Guy McPherson’s theories on climate change have been creating controversy in both Europe and the US. Is mankind only a decade and a half away from extinction?
Charles Beare investigates.
Guy McPherson is a man on a mission. It may be the most important mission of his life: Spreading the word about the imminent extinction of the human race in its entirety. Not only that but, as McPherson explains, the destruction of the very systems which have kept our blue planet habitable for life all these billions of years; for our anthropocentric minds, that translates to near-term human extinction (NTE). It is a proposition which is not easy to promulgate. The notion that we are all going to die is, on the face of it, rather depressing and hopeless.
McPherson feels somewhat differently. From his perspective, our impending doom regards we extant humans as the luckiest who have ever existed, or ever will. It opens up new possibilities in how we can live our lives, encouraging us to live “a life of excellence” and calls for us to more fully love those around us. In short, the demise of Homo Sapiens gives us more cause to do what we should be doing anyway – instead of living lives entirely based around, as he puts it, “the acquisition of more crap.”
McPherson, a Professor Emeritus of Arizona State University, is not the only one attempting to popularize this concept. A plethora of well-established figures in the field of climate science have been trying to tell us about the inevitability of abrupt climate change for years. So, what is the evidence?
Climate science is one of the most complex scientific disciplines. Tens of thousands of published papers exist and with each new iteration of research, the news becomes increasingly dire. It behoves us to constantly perform a meta-analysis of the state of current research; a job which has fallen to the Inter-Governmental Panel on Climate Change.
Sadly for the Wise Ape however, the very need to produce reports accurately means that there are any number of committees along with an almost impossible process of consensus building (scientists are just as prone to confirmation bias as the rest of us). From commission to final report can take several years before final presentation, by which time much of the data is quite out of date. Not only does this slow the process down, but it also makes the IPCC one of the most conservative scientific bodies in existence. The fact that their reports are subject to review by government – and therefore corporate interests, results in the same research being couched in terms which make everything (in-so-far as they can) seem somewhat more cosy.
There are a number of reasons why McPherson and those like him believe that anthropogenic (man-made) climate change is now unstoppable, and why the results will be terminal for the human race. Whilst the totality of supporting research is far too extensive for this article, let’s concentrate on a few of the kernels upon which the proposition of NTE rests:
First is the lag between carbon emissions and temperature rise. The generally accepted view is that there is a 40-year lag between emissions and the corresponding rise in temperature. This means, given that our emissions since 1970 have been double those from the beginning of the Industrial Revolution, we could be in for a significantly more pronounced increase in temperature than we have so far experienced.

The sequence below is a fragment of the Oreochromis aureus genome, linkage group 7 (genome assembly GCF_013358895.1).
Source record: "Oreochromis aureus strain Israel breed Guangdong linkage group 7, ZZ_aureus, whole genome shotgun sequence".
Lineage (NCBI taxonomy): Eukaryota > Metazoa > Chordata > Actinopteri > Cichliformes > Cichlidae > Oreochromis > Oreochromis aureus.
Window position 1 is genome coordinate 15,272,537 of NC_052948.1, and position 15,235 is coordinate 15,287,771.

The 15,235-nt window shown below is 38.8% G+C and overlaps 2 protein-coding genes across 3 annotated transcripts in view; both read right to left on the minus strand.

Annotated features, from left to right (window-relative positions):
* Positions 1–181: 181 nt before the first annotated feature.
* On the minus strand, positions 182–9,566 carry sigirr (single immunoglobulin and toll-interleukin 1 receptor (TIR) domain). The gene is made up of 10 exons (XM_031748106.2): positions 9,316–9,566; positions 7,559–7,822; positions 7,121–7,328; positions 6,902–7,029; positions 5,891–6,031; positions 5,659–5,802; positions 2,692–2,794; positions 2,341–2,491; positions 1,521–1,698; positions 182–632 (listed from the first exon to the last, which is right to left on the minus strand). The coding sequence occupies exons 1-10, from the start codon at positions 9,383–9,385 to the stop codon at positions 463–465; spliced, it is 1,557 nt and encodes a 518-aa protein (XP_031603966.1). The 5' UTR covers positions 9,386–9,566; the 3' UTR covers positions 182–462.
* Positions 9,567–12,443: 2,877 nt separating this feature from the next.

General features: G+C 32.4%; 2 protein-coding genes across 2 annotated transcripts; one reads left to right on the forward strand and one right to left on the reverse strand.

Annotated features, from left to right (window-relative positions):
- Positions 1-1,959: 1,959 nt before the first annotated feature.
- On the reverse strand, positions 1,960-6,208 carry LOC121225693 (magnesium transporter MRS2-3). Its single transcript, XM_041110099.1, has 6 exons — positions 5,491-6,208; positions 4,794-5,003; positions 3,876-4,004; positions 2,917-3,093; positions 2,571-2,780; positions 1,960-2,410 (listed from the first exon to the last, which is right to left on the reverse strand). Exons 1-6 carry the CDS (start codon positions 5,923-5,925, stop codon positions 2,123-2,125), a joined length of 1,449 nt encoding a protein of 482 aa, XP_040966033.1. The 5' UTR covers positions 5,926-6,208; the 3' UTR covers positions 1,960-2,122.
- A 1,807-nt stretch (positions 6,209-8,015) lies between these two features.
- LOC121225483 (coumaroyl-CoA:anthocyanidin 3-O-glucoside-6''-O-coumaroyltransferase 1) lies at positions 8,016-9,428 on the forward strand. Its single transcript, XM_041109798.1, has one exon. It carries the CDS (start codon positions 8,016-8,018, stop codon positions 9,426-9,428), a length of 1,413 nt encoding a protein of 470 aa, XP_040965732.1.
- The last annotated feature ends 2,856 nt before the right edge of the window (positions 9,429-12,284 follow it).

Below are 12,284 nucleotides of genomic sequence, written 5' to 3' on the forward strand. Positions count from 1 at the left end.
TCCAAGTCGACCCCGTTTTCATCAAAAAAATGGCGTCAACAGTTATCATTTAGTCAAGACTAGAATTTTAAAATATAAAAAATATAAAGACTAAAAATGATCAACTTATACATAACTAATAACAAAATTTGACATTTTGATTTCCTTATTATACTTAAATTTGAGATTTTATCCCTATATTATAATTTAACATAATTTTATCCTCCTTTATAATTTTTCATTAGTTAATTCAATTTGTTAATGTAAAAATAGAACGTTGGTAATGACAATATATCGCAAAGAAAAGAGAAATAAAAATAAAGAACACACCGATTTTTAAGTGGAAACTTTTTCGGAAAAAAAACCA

Next and perhaps most importantly, is the elephant in the room: Methane release. Methane is roughly 150-times as powerful a greenhouse gas as CO₂ and has increased about 150-fold since 1750, compared to the 40% increase in CO₂. This is presently accounting for up to 20% of the environmental ‘forcing’ and yet the IPCC report has little to say on the matter.
Largely, it’s because once the plethora of committees have finished vetting the report, their data is up to seven years out of date.
Methane forcing has only recently become something scientists have begun to understand.
Nonetheless, new information is coming to light all the time, and it’s not good news.
This methane is both anthropogenic (agriculture etc.), biogenic (e.g. decomposition, bacterial waste) and as a result of temperature increases which have already occurred.
Methane seeps as a result of sequestered methane hydrates (clathrates) are already occurring as a result of the current rise in temperature – seeps as large as 150km have been observed in the arctic. This notion of sub-sea methane hydrate release has been dubbed ‘the Clathrate Gun’ and evidence reveals that the gun has been firing since 2007.
The IPCC sets the target of keeping carbon emissions low enough to maintain a warming level of 2⁰C.
David Wasdell, a trained mathematician and physicist, and many others agree however, that this 2⁰C rise is already locked in.
As McPherson points out, once the Clathrate gun figures are in (one of a multitude of self-reinforcing feedback loops ignored in the IPCC’s report), that figure is almost certain to lead to an inevitable rise of 4⁰C – and that’s the conservative estimate. A rise like that makes food production virtually impossible, and will decimate the environment, flora and fauna on which we depend.
The list of underestimations goes on. Positive (read self-reinforcing) feedback loops have been almost completely overlooked by the IPCC.
The Clathrate Gun is but one, the albedo effect due to loss of ice cover is another.
The most conservative estimates put the number of unaccounted feedback loops at twenty, and that’s conservative.
We are left now to contemplate how near NTE is, and whether there is anything we can do to prevent or mitigate its effects. In Part II, we shall discuss whether human extinction is indeed inevitable in the short term along with the feasibility of strategies to extend the longevity of our precious biosphere.